Two more ex-staffers indicted in the University of Kansas ticketing scandal have pleaded guilty to federal conspiracy charges.
Late last week, former Associate Athletic Director Charlotte Blubaugh and her husband Thomas, previously employed as a consultant to the Athletic Department, changed their pleas to guilty before U.S. District Judge Wesley Brown in a Wichita, KS, court.
On January 27, Charlotte Blubaugh pleaded guilty to one count of conspiracy to commit wire fraud, including charges of transportation of stolen goods and tax evasion. The following day, Thomas, a former athletic ticket director for the University of Oklahoma, appeared before Judge Brown to plead guilty to the same charge.
The indictments arose from KU’s internal investigation into the athletic department after federal authorities began looking into the activities of Rodney Jones. At the time, Jones was Assistant Athletic Director and in charge of the Williams Educational Fund, the fundraising arm of the department which managed the disbursement of seats to alumni according to donation level.
KU’s investigation concluded that the Blubaughs, Jones, former associate Athletic Director Ben Kirtland, and former Associate Athletic Director Kassie Liebsch were involved in a scheme to acquire and sell for profit nearly 20,000 basketball and football tickets belonging to the athletic department. The KU inquiry, along with investigations by both the FBI and IRS, led to the November indictments of all five former employees. Jones and Liebschentered their own guilty pleas to the same charges earlier this month.
At Charlotte Blubaugh’s hearing last week, Assistant U.S. Attorney Richard Hathaway revealed more details about the ticket selling scheme, which reportedly ran from 2005 until 2010. Investigators found that during this time Charlotte entered into a conspiracy with Jones, Kirtland and Liebsch to obtain and sell the AD tickets to third parties for profit. According to Hathaway, Charlotte secured a number of athletic department season tickets from the department’s printer to be passed on to the other three for sale to brokers and others. The use of the internet in making these sales invoked the wire fraud charge.
Blubaugh also funneled numerous other tickets through her husband, and these were sold only to Oklahoma brokers. The proceeds from this set of sales were retained by the Blubaughs only. None of the group’s profits were reported to either the IRS or the NCAA, violating NCAA rules and triggering tax evasion charges. In recent months, estimates of the value of the tickets sold ran from a low of $1 million up to $5 million, with the government settling on a $2 million repayment from the co-conspirators.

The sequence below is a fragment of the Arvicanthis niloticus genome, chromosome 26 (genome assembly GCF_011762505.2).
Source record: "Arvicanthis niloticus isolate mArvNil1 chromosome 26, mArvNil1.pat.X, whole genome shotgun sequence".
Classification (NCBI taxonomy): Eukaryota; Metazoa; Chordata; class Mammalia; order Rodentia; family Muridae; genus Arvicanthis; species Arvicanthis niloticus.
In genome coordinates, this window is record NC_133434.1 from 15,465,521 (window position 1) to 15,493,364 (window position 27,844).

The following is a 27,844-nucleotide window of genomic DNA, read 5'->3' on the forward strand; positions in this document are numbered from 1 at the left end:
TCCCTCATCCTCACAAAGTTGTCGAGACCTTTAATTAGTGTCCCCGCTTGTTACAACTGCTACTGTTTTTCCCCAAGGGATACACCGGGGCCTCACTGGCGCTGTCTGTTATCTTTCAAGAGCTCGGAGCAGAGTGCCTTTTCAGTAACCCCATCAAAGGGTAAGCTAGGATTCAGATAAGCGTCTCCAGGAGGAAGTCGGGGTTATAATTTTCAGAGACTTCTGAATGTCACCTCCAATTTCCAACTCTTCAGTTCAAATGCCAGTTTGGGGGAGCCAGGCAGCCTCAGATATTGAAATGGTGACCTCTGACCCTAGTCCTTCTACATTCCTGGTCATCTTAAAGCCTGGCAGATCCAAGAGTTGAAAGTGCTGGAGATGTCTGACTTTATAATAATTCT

Sentencing for the couple is set for April 14. The conspiracy charge carries a maximum penalty of up to 20 years in jail and up to $250,000 in fines. While their prison time will most likely be reduced under federal sentencing guidelines, both have agreed to pay their part of the $2 million settlement sought by the government. Jones and Liebsch are scheduled to appear for sentencing in March, leaving Kirtland as the sole remaining defendant facing trial on March 8.
In July, two other former department staffers were charged in the case: Jason Jeffries, KU’s former Assistant Director for Ticket Operations, and Brandon W. Simmons, former Assistant Director for Sales and Marketing were both charged with misprision of felony, or having the knowledge of a committed felony and acting to concealing it. Criminal information documents filed in Topeka’s federal court alleged that Simmons and Jeffries were aware of the theft of over $5,000 in tickets from the department but failed to report this to authorities. Both men have pleaded guilty to the charges, have cooperated with the authorities, and are due to be sentenced in March as well. The pair may receive up to three years in prison and be fined up to $250,000.
Also last week, former KU Athletic Director Lew Perkins settled a separate and unrelated state ethics charge that he accepted free exercise equipment from a university vendor in 2005. Because the state funded a portion of Perkins’ AD salary, he was charged under a Kansas law prohibiting state employees from accepting most gifts. Perkins offered Kansas’ Governmental Ethics Board a monetary settlement of $4,000, acknowledging no wrongdoing in the matter. The Board accepted the offer and will not pursue further actions on the charge.